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United States v. Person

United States District Court, E.D. Washington

March 30, 2015

UNITED STATES OF AMERICA, Plaintiff,
v.
MARK ALLEN PERSON, Defendant.

ORDER REGARDING DEFENSE MOTIONS

ROSANNA MALOUF PETERSON, Chief District Judge.

Before the Court are Defendant Mark Allen Person's Motion to Strike, ECF No. 30; Motion to Dismiss for Violation of Right to Speedy Trial, ECF No. 34; Motion for Notice of Government's Intent to Introduce Rule 404 Evidence at Trial, ECF No. 35; and Motion to Compel Grand Jury Transcripts, ECF No. 36. The Court heard argument and considered evidence regarding these motions at a pretrial conference held on March 19, 2015. Mr. Person, who is in custody, was present and represented by Robert R. Fischer. Assistant United States Attorney Stephanie A. Van Marter was present on behalf of the Government. The Court has reviewed the file, has heard from counsel, and is fully informed.

BACKGROUND

Mr. Person was indicted for mailing threatening letters to a victim identified as B.H., his former girlfriend. See ECF No. 1 at 4-5. The Indictment alleges that between October 2012 and December 2012, Mr. Person sent B.H. two letters that included the statements that he would "give [B.H.] the option of either being [his] friend or a victim" and that "one day [B.H.] will have to deal with [him]." ECF No. 1 at 4.

Although the letters that form the basis of Mr. Person's alleged offense were sent in 2012, under a section entitled "General Allegations, " the Indictment reflects that Mr. Person mailed threatening letters to B.H. beginning in January 2008. ECF No. 1 at 1, 4. The Indictment includes excerpts from letters written in 2008, in which Mr. Person recounts acts of violence that he committed against others. ECF No. 1 at 1-3.

Mr. Person was imprisoned for an unrelated conviction at the time when all of the letters allegedly were sent. According to the Government's briefing, B.H. reported the letters to the U.S. Marshals Service on October 24, 2012. ECF No. 45 at 2-3. However, Mr. Person was not indicted until August 19, 2014. ECF No. 1.

Mr. Person filed four pretrial motions, which the Court will discuss in turn.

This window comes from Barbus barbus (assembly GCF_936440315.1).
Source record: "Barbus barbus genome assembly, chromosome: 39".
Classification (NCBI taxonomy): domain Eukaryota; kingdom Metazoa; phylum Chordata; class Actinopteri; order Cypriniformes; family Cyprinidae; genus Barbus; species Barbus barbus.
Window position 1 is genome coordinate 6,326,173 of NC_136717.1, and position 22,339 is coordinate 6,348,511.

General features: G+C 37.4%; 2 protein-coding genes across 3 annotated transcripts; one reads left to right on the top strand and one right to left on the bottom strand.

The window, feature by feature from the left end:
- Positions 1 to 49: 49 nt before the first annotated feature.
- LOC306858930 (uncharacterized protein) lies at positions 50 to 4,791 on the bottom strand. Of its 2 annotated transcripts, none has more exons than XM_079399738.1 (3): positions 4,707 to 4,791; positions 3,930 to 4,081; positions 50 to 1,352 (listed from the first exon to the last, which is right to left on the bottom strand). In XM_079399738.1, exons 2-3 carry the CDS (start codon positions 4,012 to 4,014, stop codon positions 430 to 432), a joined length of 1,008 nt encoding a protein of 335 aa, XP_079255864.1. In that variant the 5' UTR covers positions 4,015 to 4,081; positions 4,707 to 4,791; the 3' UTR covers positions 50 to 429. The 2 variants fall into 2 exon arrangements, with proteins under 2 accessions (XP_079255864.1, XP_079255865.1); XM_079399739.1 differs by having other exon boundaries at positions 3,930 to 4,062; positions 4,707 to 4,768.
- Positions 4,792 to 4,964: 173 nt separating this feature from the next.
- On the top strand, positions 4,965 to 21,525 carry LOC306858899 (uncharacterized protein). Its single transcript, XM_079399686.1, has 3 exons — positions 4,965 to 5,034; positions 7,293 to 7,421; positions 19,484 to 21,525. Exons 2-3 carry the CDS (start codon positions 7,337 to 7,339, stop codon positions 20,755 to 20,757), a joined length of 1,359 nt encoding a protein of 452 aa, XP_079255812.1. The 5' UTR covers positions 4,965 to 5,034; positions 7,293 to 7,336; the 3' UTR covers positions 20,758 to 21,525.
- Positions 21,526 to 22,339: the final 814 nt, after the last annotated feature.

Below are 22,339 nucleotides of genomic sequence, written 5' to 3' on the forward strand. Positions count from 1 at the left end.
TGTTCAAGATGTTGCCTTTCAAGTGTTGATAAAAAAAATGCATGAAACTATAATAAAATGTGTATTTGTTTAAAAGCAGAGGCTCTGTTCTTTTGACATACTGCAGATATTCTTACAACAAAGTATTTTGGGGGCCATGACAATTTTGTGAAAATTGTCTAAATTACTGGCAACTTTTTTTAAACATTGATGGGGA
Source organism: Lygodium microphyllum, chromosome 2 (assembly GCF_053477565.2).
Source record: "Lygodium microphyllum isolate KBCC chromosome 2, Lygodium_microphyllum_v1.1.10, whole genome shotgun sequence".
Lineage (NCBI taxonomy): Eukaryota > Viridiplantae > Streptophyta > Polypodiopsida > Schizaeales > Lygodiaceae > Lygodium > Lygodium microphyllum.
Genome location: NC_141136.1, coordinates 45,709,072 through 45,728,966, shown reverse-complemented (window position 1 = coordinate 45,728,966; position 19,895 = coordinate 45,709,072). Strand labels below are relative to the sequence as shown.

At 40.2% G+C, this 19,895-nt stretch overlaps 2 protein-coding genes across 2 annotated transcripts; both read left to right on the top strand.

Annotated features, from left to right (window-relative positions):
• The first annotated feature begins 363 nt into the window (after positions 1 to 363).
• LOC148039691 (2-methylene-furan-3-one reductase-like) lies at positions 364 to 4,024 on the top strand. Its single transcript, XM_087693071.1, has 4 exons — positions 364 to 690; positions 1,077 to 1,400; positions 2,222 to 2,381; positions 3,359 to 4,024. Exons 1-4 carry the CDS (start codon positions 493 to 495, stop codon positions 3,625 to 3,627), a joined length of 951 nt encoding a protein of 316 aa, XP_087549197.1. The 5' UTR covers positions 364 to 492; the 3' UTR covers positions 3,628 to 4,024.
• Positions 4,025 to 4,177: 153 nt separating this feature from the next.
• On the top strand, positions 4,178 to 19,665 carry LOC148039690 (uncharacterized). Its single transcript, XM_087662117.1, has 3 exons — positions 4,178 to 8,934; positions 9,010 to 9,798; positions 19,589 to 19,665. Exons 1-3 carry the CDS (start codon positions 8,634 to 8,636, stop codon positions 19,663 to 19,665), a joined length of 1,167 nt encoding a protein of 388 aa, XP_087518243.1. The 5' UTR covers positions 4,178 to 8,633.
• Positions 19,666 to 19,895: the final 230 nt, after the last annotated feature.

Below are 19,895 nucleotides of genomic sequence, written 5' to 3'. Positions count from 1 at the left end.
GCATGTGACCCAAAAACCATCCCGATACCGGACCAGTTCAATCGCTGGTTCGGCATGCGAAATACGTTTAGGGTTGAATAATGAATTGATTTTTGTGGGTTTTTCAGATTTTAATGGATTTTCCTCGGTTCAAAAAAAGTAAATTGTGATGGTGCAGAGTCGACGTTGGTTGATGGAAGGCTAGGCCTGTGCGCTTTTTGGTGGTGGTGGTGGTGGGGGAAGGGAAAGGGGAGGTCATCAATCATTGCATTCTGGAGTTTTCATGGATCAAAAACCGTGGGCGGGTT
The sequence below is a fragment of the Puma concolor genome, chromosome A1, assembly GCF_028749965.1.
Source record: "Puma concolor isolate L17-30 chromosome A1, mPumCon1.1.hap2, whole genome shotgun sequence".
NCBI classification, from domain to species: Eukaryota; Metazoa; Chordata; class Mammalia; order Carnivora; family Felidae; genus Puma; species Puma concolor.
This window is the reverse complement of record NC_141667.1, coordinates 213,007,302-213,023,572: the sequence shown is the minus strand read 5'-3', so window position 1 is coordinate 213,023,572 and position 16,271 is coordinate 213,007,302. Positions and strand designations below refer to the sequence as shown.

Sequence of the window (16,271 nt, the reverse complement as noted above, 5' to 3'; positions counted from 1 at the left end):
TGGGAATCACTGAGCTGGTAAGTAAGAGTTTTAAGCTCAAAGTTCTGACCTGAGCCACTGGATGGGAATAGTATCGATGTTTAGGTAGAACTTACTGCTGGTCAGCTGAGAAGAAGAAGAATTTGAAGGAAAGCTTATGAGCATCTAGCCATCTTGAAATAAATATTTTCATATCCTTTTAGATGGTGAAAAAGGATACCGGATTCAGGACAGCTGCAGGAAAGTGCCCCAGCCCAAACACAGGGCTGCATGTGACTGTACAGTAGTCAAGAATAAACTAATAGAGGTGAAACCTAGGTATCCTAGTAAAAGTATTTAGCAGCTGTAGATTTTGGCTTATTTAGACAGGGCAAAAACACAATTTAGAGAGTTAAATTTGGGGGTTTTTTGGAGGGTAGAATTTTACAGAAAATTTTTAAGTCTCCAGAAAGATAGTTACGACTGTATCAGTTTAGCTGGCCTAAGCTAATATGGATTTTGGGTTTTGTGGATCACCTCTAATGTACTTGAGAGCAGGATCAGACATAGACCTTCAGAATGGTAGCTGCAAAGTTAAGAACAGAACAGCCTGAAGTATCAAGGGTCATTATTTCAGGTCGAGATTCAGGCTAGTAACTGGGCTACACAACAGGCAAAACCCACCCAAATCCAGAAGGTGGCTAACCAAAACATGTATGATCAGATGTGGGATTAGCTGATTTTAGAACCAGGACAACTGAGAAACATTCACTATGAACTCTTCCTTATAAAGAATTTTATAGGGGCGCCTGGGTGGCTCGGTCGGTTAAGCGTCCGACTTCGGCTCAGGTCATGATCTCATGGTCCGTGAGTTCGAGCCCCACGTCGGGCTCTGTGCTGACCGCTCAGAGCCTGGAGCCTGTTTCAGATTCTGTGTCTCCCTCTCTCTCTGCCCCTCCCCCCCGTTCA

ANALYSIS

1. Motion to Strike Surplusage

Mr. Person moves to strike from the Indictment the excerpts from the 2008 letters, which he characterizes as irrelevant and highly prejudicial. ECF No. 30. Alternatively, Mr. Person requests the Court to ensure that the Indictment is not given or read to the jury.

The Court may strike surplusage from an indictment pursuant to Fed. R. Crim. P. 7(d). "The purpose of a motion to strike under Fed. R. Crim. P. 7(d) is to protect a defendant against prejudicial or inflammatory allegations that are neither relevant nor material to the charges.'" United States v. Terrigno, 838 F.2d 371, 373 (9th Cir. 1988) (quoting United States v. Ramirez, 710 F.2d 535, 544-45 (9th Cir. 1983)).

The 2008 letters are relevant to the case against Mr. Person. In order to prove that Mr. Person mailed threatening communications in violation of 18 U.S.C. ยง 876, the Government must demonstrate that Mr. Person had the specific intent to threaten. United States v. Twine, 853 F.2d 676, 680 (9th Cir. 1988). Although not part of the charged conduct, the detailed accounting of prior violent acts that is recorded in the 2008 letters is relevant to the Government's assertion that Mr. Person intended to threaten B.H. in the later letters.

Mr. Person compares the Indictment in this matter to the facts of United States v. Fuchs, 218 F.3d 957 (9th Cir. 2000). In Fuchs, the Ninth Circuit set aside the jury's general verdict because only some of the overt acts asserted in the indictment occurred within the statute of limitations. 218 F.3d at 961. Thus, the jury could have based its guilty verdict on a legally inadequate ground. Id.

Fuchs is distinguishable. Here, although the Indictment refers to the 2008 letters within its "General Allegations, " the charged conduct included in Count 1 of the charging document refers to only the 2012 letters. ECF No. 1. To the extent that Mr. Person is concerned that the jury would return a conviction based on the 2008 letters, which the parties agree are beyond the statute of limitations, Mr. Person may propose a jury instruction specifying that, in order to convict, the jury must find that the prohibited acts occurred within the statute of limitations. See Fuchs, 218 F.3d at 961 ("[T]his defect in the indictment could have been cured simply by instructing the jury that it had to find that an overt act in furtherance of the conspiracy occurred within the statute of limitations.").

Moreover, as was explained at the pretrial conference, the Government does not intend to request that the Indictment be read to the jury, nor is it the Court's practice to do so. Accordingly, the jury will not hear the portions of the Indictment that Mr. Person claims to be irrelevant and prejudicial.[1] Mr. Person's Motion to Strike Surplusage is denied.[2]

2. Motion to Dismiss for Violation of Right to Speedy Trial

Mr. Person also argues that this case should be dismissed because of the violation of his right to a speedy trial. ECF No. 34. In support of his motion, Mr. Person refers to the Sixth, Fifth, and Fourteenth Amendments as well as Fed. R. Crim. P. 48. Although defense counsel discusses in substantial detail the law regarding post-indictment delay, it is apparent from counsel's analysis that his true concern is pre-indictment delay. See ECF No. 34 at 7. Thus, Mr. Person's argument regarding the Sixth Amendment right to a speedy trial is inapposite because that right is implicated only after a putative defendant is accused of a crime. United States v. Marion, 404 U.S. 307, 313 (1971).